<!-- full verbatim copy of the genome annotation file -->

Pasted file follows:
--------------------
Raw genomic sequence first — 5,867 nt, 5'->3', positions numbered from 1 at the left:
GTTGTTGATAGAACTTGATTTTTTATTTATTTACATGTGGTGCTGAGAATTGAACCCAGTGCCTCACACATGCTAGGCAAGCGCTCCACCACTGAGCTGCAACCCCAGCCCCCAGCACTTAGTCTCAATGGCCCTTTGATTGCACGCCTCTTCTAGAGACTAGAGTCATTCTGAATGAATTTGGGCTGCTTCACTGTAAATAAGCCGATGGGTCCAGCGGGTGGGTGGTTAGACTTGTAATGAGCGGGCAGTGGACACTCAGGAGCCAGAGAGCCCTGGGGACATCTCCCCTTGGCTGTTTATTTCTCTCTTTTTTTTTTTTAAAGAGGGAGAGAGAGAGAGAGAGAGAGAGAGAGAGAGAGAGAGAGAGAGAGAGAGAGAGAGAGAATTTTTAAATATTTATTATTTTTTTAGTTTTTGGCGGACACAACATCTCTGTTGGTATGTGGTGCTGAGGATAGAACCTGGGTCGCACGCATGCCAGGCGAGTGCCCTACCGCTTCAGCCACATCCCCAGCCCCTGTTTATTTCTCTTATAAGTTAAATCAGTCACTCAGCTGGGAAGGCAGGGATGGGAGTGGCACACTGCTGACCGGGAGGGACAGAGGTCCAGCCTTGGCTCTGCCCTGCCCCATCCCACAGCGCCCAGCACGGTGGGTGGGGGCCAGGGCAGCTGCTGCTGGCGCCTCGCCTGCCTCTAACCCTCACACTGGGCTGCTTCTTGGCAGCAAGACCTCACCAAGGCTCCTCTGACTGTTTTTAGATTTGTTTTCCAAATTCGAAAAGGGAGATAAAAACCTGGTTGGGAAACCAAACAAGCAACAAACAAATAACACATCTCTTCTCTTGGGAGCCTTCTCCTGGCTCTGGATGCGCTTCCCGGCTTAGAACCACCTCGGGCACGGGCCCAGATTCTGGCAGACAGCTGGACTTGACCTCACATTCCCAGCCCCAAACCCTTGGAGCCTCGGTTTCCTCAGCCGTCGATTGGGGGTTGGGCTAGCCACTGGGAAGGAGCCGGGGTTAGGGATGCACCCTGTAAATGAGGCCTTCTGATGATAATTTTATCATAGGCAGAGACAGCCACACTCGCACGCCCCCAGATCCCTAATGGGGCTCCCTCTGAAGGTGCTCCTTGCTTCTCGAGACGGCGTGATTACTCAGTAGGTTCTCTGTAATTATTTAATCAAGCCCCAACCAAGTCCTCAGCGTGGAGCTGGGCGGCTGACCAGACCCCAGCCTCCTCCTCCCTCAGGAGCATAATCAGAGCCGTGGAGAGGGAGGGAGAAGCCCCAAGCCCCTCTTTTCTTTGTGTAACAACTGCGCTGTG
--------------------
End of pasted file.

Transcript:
Raw genomic sequence first — 5,867 nt, 5'->3', positions numbered from 1 at the left:
GTTGTTGATAGAACTTGATTTTTTATTTATTTACATGTGGTGCTGAGAATTGAACCCAGTGCCTCACACATGCTAGGCAAGCGCTCCACCACTGAGCTGCAACCCCAGCCCCCAGCACTTAGTCTCAATGGCCCTTTGATTGCACGCCTCTTCTAGAGACTAGAGTCATTCTGAATGAATTTGGGCTGCTTCACTGTAAATAAGCCGATGGGTCCAGCGGGTGGGTGGTTAGACTTGTAATGAGCGGGCAGTGGACACTCAGGAGCCAGAGAGCCCTGGGGACATCTCCCCTTGGCTGTTTATTTCTCTCTTTTTTTTTTTTAAAGAGGGAGAGAGAGAGAGAGAGAGAGAGAGAGAGAGAGAGAGAGAGAGAGAGAGAGAGAGAGAATTTTTAAATATTTATTATTTTTTTAGTTTTTGGCGGACACAACATCTCTGTTGGTATGTGGTGCTGAGGATAGAACCTGGGTCGCACGCATGCCAGGCGAGTGCCCTACCGCTTCAGCCACATCCCCAGCCCCTGTTTATTTCTCTTATAAGTTAAATCAGTCACTCAGCTGGGAAGGCAGGGATGGGAGTGGCACACTGCTGACCGGGAGGGACAGAGGTCCAGCCTTGGCTCTGCCCTGCCCCATCCCACAGCGCCCAGCACGGTGGGTGGGGGCCAGGGCAGCTGCTGCTGGCGCCTCGCCTGCCTCTAACCCTCACACTGGGCTGCTTCTTGGCAGCAAGACCTCACCAAGGCTCCTCTGACTGTTTTTAGATTTGTTTTCCAAATTCGAAAAGGGAGATAAAAACCTGGTTGGGAAACCAAACAAGCAACAAACAAATAACACATCTCTTCTCTTGGGAGCCTTCTCCTGGCTCTGGATGCGCTTCCCGGCTTAGAACCACCTCGGGCACGGGCCCAGATTCTGGCAGACAGCTGGACTTGACCTCACATTCCCAGCCCCAAACCCTTGGAGCCTCGGTTTCCTCAGCCGTCGATTGGGGGTTGGGCTAGCCACTGGGAAGGAGCCGGGGTTAGGGATGCACCCTGTAAATGAGGCCTTCTGATGATAATTTTATCATAGGCAGAGACAGCCACACTCGCACGCCCCCAGATCCCTAATGGGGCTCCCTCTGAAGGTGCTCCTTGCTTCTCGAGACGGCGTGATTACTCAGTAGGTTCTCTGTAATTATTTAATCAAGCCCCAACCAAGTCCTCAGCGTGGAGCTGGGCGGCTGACCAGACCCCAGCCTCCTCCTCCCTCAGGAGCATAATCAGAGCCGTGGAGAGGGAGGGAGAAGCCCCAAGCCCCTCTTTTCTTTGTGTAACAACTGCGCTGTG